In mobilizing the category, Munanga undertook a historical-anthropological survey of the colonial conditions that had resulted in the emergence of the notion of ‘race.’ As the author recalls, the Europeans both invented racism with the support of pseudoscientific premises and produced social hierarchies to dehumanize black people and place the ‘white race’ at the top of the civilizational pyramid. Racialized and dehumanized, Africans and their descendants were left with the sole option of assimilating the customs and ideas of the white dominator, even though this assimilation would never place them on a fully equal footing. The concept of negritude thus appears as a political and epistemological tool that presumes a double movement: a refusal to adopt white customs and a decision to consciously adopt a posture of solidarity with the black identity and race, giving these new meanings by valorizing African cultures and challenging Eurocentrism. Although the category of race has no scientific foundation in any biological sense, Munanga argues for the term’s sociological utility. Stripped of its colonial traits, the concept can collaborate in valorizing the black identity and negritude as tools to counter racism.

Another central discussion for Munanga concerns the configurations of miscegenation in Brazil. In Rediscutindo a mestiçagem no Brasil [Rediscussing miscegenation in Brazil] (1999), he analyses how the category was conceived as a pivotal element in Brazilian identity and used to crystallize a supposed white superiority. Unlike regimes where racial segregation was legalized, as in the United States and South Africa, the idea of miscegenation helped camouflage structural racism in Brazil. He also shows how Brazilian intellectuals like Silvio Romero (1851-1914) and Gilberto Freyre (1900-1987), author of the 1933 work Casa-Grande & Senzala (The Masters and the Slaves), by taking miscegenation as a central trait of Brazilian national identity, ended up obscuring racism. Opposing their approach, Munanga dialogues with theoreticians and activists of the black movement, like the artist and dramatist Abdias Nascimento (1914-2011), and recalls that Brazilian miscegenation resulted from violent historical processes that sought to erase the legacies of the African population and their descendants from the nation’s history.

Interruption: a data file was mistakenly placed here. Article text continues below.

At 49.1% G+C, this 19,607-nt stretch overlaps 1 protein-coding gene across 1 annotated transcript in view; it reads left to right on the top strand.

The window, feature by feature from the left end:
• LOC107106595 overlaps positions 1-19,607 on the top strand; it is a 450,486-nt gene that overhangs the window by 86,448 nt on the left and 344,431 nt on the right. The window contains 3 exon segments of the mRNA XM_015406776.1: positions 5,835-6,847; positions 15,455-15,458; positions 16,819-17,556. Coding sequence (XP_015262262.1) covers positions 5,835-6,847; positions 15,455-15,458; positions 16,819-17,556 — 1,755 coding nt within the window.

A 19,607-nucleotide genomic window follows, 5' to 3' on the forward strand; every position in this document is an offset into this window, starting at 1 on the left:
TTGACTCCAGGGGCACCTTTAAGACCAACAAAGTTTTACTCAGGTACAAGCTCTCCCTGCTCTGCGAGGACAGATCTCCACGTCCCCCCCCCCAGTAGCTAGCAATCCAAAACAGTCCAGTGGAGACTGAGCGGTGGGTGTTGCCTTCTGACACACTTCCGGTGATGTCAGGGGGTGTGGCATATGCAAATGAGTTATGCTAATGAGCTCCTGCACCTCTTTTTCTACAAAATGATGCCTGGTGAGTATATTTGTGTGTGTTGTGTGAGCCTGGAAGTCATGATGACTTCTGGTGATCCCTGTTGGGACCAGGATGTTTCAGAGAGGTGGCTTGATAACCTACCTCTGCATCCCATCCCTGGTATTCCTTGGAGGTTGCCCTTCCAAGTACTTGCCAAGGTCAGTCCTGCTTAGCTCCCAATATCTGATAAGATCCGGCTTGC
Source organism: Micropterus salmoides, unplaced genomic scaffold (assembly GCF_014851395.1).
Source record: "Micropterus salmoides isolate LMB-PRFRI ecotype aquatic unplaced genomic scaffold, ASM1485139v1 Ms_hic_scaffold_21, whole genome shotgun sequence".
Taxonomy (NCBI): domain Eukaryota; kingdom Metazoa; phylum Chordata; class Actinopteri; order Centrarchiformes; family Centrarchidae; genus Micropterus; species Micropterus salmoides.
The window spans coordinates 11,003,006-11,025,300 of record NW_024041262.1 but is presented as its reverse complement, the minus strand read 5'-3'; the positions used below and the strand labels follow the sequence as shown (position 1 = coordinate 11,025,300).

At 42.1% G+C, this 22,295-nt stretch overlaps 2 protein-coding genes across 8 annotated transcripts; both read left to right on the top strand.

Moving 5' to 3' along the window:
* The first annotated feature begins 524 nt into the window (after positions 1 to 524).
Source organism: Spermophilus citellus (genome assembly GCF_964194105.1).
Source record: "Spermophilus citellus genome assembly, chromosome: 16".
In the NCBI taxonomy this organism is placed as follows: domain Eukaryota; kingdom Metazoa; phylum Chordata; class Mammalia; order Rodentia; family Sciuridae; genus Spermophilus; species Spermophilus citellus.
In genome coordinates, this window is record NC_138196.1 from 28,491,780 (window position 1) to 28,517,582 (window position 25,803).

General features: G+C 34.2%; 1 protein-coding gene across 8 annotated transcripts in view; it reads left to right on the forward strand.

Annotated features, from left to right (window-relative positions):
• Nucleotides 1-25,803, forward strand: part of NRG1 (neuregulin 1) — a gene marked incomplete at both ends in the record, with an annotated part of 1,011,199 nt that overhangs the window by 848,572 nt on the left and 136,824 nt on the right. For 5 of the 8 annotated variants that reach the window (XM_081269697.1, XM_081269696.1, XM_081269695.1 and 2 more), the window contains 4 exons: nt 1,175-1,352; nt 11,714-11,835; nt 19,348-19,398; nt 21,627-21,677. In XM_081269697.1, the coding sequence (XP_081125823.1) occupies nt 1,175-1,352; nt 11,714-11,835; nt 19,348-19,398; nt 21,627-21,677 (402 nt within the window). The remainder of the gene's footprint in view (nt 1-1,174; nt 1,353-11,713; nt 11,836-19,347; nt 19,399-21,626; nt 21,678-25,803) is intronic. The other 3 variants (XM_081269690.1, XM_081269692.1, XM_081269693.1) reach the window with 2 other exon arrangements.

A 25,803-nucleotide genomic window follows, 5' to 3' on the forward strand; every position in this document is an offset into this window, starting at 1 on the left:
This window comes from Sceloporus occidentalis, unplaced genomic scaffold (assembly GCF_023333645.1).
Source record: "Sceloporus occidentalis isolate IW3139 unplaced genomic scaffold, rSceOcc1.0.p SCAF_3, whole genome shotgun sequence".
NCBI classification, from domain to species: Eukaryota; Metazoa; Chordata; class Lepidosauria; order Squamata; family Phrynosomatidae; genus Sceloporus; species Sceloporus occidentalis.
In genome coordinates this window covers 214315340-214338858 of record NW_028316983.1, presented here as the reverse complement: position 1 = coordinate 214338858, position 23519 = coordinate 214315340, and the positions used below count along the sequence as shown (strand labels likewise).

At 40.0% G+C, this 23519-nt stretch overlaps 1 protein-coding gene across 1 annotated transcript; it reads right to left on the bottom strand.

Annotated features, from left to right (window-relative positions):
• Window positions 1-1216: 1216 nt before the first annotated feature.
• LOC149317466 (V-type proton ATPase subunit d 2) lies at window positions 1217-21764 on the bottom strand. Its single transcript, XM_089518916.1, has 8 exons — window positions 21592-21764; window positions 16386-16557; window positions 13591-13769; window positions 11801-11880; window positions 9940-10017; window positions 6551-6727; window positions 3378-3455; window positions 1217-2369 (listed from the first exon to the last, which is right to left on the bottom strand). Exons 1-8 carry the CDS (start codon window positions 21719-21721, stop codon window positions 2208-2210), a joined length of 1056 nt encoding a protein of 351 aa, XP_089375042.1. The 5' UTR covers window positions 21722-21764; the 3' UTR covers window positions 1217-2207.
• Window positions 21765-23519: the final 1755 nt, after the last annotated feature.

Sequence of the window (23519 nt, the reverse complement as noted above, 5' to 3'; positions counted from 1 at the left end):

Munanga has participated actively in the public debate on black identity and the conditions of the Afro-descendant population in Brazil. Like other intellectuals and activists, he has been an enthusiastic advocate of initiatives such as compulsory teaching of African and Afro-Brazilian culture at all levels of education (Brazilian Law 10.639/2003) and affirmative action policies; he considers these initiatives to be tools for valuing black identity and racial diversity and for confronting racism. Socially and politically engaged, Munanga’s work is situated in the border zone between the anthropology of Afro-Brazilian populations and the education of ethnic-racial relations and proposes fundamental dialogues between anthropology, history, and education. A good example of his contributions to the education of ethnic-racial relations is the collection Superando o racismo na escola [Overcoming racism in schools] (1999). The work suggests pedagogical practices to combat racism and the valuing of racial diversity in the classroom, deconstructing stereotypes about the black population and valuing Afro-Brazilian traditions.

Although not developing new analytic categories to reflect on the reality of African populations in the diaspora, the author has reworked, historicized, and reinterpreted anthropological categories like race, blackness, and black identity. These concepts have shown to be powerful theoretical tools for anti-racist activism, public debate, and education while continuing to provide theoretical support for the training of anthropologists, historians, and educators.